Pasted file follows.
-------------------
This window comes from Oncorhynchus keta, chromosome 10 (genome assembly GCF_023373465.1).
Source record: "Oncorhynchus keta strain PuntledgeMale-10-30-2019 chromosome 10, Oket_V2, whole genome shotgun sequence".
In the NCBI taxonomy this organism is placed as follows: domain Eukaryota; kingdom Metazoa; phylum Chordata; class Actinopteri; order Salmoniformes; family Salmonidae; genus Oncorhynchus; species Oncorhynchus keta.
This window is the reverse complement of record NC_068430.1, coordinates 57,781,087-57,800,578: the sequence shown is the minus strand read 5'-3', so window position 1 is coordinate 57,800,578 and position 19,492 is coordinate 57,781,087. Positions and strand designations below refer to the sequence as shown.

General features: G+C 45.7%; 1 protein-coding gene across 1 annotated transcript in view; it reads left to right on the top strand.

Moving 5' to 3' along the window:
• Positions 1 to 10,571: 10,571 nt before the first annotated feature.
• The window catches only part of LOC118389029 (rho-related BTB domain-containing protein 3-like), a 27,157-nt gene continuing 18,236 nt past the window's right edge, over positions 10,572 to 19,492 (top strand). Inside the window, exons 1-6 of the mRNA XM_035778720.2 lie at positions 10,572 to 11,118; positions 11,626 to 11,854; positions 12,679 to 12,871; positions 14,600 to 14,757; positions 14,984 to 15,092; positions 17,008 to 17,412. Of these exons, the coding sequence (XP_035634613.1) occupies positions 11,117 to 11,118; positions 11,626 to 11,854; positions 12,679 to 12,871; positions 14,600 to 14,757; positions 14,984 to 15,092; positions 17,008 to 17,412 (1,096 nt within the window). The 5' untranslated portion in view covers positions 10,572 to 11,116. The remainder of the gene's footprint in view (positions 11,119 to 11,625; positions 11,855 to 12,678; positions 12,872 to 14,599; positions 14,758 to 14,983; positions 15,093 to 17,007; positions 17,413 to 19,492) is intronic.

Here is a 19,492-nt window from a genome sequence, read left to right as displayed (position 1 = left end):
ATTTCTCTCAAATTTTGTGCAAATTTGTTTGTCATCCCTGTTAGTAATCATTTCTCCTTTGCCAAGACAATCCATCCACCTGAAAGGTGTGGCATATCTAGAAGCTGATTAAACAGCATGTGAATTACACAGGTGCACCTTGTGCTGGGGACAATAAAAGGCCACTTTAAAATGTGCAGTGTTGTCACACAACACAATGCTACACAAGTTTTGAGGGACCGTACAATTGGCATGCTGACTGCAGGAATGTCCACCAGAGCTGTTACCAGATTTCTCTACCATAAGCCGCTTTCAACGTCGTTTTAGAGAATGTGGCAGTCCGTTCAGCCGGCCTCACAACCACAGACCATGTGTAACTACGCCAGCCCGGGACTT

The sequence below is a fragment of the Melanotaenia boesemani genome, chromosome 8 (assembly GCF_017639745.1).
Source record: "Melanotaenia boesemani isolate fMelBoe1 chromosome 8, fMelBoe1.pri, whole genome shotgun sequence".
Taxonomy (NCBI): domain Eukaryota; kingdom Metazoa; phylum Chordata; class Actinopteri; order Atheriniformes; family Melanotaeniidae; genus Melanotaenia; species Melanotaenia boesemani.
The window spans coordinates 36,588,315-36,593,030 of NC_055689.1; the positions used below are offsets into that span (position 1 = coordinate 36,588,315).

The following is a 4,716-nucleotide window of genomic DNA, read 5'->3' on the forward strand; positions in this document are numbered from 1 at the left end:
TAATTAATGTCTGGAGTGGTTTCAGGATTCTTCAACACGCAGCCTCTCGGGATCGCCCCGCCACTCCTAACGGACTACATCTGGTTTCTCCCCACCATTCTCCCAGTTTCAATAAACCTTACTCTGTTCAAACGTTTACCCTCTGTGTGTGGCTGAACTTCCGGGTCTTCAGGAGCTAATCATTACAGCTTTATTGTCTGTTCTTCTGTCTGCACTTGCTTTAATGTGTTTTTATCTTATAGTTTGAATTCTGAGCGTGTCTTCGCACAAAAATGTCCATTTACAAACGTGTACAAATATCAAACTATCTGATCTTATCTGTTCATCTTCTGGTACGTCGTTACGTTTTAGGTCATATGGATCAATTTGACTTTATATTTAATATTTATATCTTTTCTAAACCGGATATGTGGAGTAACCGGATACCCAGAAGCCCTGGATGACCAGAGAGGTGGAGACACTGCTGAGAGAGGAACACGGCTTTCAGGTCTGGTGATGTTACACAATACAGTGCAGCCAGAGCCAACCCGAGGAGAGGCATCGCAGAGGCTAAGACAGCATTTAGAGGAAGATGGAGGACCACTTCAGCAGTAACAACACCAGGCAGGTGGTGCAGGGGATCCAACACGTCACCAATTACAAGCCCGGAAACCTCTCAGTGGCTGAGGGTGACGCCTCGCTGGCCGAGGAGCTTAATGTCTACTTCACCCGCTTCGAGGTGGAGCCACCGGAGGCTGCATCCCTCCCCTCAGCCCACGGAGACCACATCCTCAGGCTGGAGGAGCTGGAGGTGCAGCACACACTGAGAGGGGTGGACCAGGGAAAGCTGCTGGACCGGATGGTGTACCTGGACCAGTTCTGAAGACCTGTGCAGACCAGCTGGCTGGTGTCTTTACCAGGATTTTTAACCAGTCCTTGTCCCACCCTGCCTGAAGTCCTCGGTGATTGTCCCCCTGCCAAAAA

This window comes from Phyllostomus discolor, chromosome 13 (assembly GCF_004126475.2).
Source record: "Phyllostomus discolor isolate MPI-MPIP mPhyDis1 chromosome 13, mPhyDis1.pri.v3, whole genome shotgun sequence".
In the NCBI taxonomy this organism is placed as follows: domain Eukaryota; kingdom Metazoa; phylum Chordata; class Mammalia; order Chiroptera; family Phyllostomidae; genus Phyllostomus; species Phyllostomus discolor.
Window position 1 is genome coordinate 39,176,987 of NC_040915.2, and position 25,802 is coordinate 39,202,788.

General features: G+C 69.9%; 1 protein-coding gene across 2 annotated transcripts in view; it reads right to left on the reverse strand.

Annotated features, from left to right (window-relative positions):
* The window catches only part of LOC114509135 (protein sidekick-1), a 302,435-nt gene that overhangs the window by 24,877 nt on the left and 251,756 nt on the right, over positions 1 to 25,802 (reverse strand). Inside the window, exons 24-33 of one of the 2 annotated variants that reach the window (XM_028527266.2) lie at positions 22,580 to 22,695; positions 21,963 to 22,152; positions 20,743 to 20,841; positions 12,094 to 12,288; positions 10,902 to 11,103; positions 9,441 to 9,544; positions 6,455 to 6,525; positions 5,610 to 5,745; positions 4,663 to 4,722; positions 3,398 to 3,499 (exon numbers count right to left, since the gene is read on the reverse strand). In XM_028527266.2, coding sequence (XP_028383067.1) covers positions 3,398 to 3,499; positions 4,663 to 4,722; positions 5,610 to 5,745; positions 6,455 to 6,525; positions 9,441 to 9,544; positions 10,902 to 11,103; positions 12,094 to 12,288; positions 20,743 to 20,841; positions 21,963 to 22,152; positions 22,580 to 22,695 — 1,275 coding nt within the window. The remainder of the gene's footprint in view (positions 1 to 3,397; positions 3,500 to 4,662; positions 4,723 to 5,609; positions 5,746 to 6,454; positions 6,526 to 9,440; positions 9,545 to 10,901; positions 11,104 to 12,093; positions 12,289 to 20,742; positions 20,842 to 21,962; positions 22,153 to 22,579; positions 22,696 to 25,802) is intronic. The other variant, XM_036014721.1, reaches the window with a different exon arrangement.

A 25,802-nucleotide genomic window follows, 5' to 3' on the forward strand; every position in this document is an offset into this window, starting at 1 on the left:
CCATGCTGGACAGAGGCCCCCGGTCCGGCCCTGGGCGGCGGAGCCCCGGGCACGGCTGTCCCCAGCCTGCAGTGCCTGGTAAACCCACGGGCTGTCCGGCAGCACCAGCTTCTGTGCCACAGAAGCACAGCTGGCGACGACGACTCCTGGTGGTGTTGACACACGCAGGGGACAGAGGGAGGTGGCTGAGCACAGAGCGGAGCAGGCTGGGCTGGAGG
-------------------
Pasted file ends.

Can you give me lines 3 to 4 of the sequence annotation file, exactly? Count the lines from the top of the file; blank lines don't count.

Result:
In the NCBI taxonomy this organism is placed as follows: domain Eukaryota; kingdom Metazoa; phylum Chordata; class Actinopteri; order Salmoniformes; family Salmonidae; genus Oncorhynchus; species Oncorhynchus keta.
This window is the reverse complement of record NC_068430.1, coordinates 57,781,087-57,800,578: the sequence shown is the minus strand read 5'-3', so window position 1 is coordinate 57,800,578 and position 19,492 is coordinate 57,781,087. Positions and strand designations below refer to the sequence as shown.